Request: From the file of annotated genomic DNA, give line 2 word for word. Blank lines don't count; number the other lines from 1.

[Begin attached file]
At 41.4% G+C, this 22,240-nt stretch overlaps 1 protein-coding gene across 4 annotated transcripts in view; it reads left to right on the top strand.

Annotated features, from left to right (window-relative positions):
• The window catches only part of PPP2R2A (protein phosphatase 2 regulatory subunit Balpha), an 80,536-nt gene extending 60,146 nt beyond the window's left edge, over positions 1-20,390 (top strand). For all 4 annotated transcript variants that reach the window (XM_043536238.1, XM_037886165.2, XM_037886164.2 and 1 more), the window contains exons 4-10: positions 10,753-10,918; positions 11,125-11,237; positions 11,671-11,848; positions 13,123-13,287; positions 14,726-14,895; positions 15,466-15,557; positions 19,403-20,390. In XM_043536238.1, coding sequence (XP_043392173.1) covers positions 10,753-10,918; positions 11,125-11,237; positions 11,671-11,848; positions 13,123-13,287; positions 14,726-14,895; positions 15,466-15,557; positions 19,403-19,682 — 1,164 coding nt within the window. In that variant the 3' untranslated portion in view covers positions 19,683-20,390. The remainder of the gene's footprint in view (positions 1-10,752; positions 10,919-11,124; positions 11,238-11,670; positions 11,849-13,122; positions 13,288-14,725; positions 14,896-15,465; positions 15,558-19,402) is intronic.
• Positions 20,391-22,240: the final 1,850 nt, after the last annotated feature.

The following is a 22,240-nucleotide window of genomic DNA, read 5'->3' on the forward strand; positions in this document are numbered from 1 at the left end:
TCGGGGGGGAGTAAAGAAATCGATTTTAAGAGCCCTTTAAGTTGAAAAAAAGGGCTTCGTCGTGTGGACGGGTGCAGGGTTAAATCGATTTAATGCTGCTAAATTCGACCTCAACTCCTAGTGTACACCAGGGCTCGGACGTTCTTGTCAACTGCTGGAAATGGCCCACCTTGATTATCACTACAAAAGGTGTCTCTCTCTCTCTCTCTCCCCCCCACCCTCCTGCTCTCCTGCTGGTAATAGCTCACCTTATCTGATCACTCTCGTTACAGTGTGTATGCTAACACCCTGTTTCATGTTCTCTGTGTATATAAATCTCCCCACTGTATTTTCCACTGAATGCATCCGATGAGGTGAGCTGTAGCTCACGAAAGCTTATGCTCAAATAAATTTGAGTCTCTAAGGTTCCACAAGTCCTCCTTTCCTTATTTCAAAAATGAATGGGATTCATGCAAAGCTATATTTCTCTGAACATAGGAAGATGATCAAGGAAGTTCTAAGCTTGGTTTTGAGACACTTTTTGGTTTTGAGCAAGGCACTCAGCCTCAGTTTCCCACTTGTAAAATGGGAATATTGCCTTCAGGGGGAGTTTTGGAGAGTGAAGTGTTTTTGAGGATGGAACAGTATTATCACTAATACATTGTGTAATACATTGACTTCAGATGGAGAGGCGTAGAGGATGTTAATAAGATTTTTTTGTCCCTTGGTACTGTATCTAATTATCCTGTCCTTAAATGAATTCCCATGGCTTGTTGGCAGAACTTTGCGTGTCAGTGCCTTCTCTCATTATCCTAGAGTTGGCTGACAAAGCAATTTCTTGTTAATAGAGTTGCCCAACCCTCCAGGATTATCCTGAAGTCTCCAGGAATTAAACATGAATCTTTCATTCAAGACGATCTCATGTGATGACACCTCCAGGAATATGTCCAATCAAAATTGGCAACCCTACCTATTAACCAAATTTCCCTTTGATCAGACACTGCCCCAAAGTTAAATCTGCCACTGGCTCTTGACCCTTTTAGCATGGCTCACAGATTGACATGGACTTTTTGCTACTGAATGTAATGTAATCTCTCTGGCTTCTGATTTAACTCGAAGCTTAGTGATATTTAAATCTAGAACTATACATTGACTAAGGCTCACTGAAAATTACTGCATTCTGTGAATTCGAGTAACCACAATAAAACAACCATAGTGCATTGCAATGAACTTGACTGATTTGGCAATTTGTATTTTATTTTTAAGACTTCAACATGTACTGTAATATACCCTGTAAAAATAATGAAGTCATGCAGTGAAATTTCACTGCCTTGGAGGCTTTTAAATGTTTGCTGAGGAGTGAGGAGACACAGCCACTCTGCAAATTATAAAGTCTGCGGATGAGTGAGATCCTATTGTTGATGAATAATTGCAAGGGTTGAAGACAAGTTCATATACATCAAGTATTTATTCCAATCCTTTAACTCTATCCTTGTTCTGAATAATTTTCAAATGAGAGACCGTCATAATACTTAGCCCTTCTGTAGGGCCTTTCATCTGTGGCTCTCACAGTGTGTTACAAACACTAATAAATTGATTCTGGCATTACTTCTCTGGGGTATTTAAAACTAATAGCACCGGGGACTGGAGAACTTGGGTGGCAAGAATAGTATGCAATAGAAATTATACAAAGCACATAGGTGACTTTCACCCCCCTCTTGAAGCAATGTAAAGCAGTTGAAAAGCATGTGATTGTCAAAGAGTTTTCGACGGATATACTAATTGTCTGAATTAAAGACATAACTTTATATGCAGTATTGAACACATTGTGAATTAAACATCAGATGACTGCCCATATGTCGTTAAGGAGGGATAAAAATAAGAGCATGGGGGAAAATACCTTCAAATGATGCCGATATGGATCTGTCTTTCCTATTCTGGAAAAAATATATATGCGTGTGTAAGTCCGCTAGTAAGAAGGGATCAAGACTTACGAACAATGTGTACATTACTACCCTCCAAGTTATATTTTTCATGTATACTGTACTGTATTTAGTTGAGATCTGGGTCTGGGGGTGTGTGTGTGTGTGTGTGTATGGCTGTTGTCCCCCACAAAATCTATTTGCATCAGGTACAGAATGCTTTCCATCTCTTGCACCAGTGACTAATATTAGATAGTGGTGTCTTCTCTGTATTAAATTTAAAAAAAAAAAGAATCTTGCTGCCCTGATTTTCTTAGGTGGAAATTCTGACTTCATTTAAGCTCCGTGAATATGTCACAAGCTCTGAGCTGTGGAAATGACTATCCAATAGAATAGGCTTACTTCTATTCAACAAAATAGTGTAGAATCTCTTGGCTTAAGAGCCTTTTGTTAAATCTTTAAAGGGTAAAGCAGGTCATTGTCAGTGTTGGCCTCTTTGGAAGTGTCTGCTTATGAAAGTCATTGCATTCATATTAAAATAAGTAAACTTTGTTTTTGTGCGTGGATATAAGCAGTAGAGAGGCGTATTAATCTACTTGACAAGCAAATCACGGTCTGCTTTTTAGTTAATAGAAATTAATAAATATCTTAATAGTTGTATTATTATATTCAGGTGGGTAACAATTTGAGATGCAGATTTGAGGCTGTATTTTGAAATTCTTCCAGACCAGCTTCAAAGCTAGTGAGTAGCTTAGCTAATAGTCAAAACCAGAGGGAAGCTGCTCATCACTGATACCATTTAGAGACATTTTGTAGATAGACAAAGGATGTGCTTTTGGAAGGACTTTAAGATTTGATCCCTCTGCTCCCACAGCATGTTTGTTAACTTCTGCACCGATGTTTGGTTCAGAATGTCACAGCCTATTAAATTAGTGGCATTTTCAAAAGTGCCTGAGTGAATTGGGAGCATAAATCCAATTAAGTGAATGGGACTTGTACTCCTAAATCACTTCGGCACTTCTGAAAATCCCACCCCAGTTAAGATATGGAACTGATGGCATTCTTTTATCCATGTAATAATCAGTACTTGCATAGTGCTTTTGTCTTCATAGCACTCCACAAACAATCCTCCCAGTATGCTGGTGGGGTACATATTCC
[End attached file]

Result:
Annotated features, from left to right (window-relative positions):